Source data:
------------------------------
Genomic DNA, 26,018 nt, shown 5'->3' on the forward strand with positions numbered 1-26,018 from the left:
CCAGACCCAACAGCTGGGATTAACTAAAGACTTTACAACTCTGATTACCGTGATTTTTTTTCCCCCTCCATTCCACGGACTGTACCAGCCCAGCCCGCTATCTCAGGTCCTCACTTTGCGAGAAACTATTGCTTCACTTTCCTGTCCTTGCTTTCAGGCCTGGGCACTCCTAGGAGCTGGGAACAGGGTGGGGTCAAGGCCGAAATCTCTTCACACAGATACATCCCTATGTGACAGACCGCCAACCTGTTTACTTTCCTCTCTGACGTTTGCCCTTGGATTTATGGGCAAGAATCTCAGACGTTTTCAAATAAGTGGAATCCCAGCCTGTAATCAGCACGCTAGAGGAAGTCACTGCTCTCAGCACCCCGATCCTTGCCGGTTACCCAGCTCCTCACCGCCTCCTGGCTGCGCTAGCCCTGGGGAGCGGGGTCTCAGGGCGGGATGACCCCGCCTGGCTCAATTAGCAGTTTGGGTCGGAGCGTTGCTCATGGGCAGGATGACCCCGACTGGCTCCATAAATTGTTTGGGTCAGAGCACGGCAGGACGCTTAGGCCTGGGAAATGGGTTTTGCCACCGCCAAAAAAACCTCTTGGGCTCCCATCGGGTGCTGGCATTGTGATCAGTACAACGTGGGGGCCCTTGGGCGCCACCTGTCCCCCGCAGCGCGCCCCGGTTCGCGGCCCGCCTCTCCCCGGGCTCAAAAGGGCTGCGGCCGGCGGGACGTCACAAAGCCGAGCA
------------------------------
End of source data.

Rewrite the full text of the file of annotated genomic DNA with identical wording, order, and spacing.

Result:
Genomic DNA, 26,018 nt, shown 5'->3' on the forward strand with positions numbered 1-26,018 from the left:
CCAGACCCAACAGCTGGGATTAACTAAAGACTTTACAACTCTGATTACCGTGATTTTTTTTCCCCCTCCATTCCACGGACTGTACCAGCCCAGCCCGCTATCTCAGGTCCTCACTTTGCGAGAAACTATTGCTTCACTTTCCTGTCCTTGCTTTCAGGCCTGGGCACTCCTAGGAGCTGGGAACAGGGTGGGGTCAAGGCCGAAATCTCTTCACACAGATACATCCCTATGTGACAGACCGCCAACCTGTTTACTTTCCTCTCTGACGTTTGCCCTTGGATTTATGGGCAAGAATCTCAGACGTTTTCAAATAAGTGGAATCCCAGCCTGTAATCAGCACGCTAGAGGAAGTCACTGCTCTCAGCACCCCGATCCTTGCCGGTTACCCAGCTCCTCACCGCCTCCTGGCTGCGCTAGCCCTGGGGAGCGGGGTCTCAGGGCGGGATGACCCCGCCTGGCTCAATTAGCAGTTTGGGTCGGAGCGTTGCTCATGGGCAGGATGACCCCGACTGGCTCCATAAATTGTTTGGGTCAGAGCACGGCAGGACGCTTAGGCCTGGGAAATGGGTTTTGCCACCGCCAAAAAAACCTCTTGGGCTCCCATCGGGTGCTGGCATTGTGATCAGTACAACGTGGGGGCCCTTGGGCGCCACCTGTCCCCCGCAGCGCGCCCCGGTTCGCGGCCCGCCTCTCCCCGGGCTCAAAAGGGCTGCGGCCGGCGGGACGTCACAAAGCCGAGCA